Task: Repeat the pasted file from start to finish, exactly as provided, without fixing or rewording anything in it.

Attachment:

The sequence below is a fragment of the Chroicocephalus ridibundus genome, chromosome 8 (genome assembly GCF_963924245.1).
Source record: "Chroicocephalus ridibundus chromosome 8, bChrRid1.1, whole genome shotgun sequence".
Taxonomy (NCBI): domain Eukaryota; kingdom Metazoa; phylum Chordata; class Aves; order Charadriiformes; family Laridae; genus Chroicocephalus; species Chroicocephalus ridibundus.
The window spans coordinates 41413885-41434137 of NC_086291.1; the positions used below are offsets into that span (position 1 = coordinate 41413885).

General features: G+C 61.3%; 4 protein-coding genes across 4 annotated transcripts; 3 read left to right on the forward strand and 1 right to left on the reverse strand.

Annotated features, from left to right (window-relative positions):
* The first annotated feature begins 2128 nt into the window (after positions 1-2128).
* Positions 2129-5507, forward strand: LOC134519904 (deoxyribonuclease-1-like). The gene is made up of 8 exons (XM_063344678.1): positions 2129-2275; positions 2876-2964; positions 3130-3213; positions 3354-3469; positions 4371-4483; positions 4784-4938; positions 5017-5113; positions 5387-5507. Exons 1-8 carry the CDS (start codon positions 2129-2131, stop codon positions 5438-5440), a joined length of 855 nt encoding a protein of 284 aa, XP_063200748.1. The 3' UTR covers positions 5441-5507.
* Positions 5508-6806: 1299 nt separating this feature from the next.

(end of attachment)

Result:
The sequence below is a fragment of the Chroicocephalus ridibundus genome, chromosome 8 (genome assembly GCF_963924245.1).
Source record: "Chroicocephalus ridibundus chromosome 8, bChrRid1.1, whole genome shotgun sequence".
Taxonomy (NCBI): domain Eukaryota; kingdom Metazoa; phylum Chordata; class Aves; order Charadriiformes; family Laridae; genus Chroicocephalus; species Chroicocephalus ridibundus.
The window spans coordinates 41413885-41434137 of NC_086291.1; the positions used below are offsets into that span (position 1 = coordinate 41413885).

General features: G+C 61.3%; 4 protein-coding genes across 4 annotated transcripts; 3 read left to right on the forward strand and 1 right to left on the reverse strand.

Annotated features, from left to right (window-relative positions):
* The first annotated feature begins 2128 nt into the window (after positions 1-2128).
* Positions 2129-5507, forward strand: LOC134519904 (deoxyribonuclease-1-like). The gene is made up of 8 exons (XM_063344678.1): positions 2129-2275; positions 2876-2964; positions 3130-3213; positions 3354-3469; positions 4371-4483; positions 4784-4938; positions 5017-5113; positions 5387-5507. Exons 1-8 carry the CDS (start codon positions 2129-2131, stop codon positions 5438-5440), a joined length of 855 nt encoding a protein of 284 aa, XP_063200748.1. The 3' UTR covers positions 5441-5507.
* Positions 5508-6806: 1299 nt separating this feature from the next.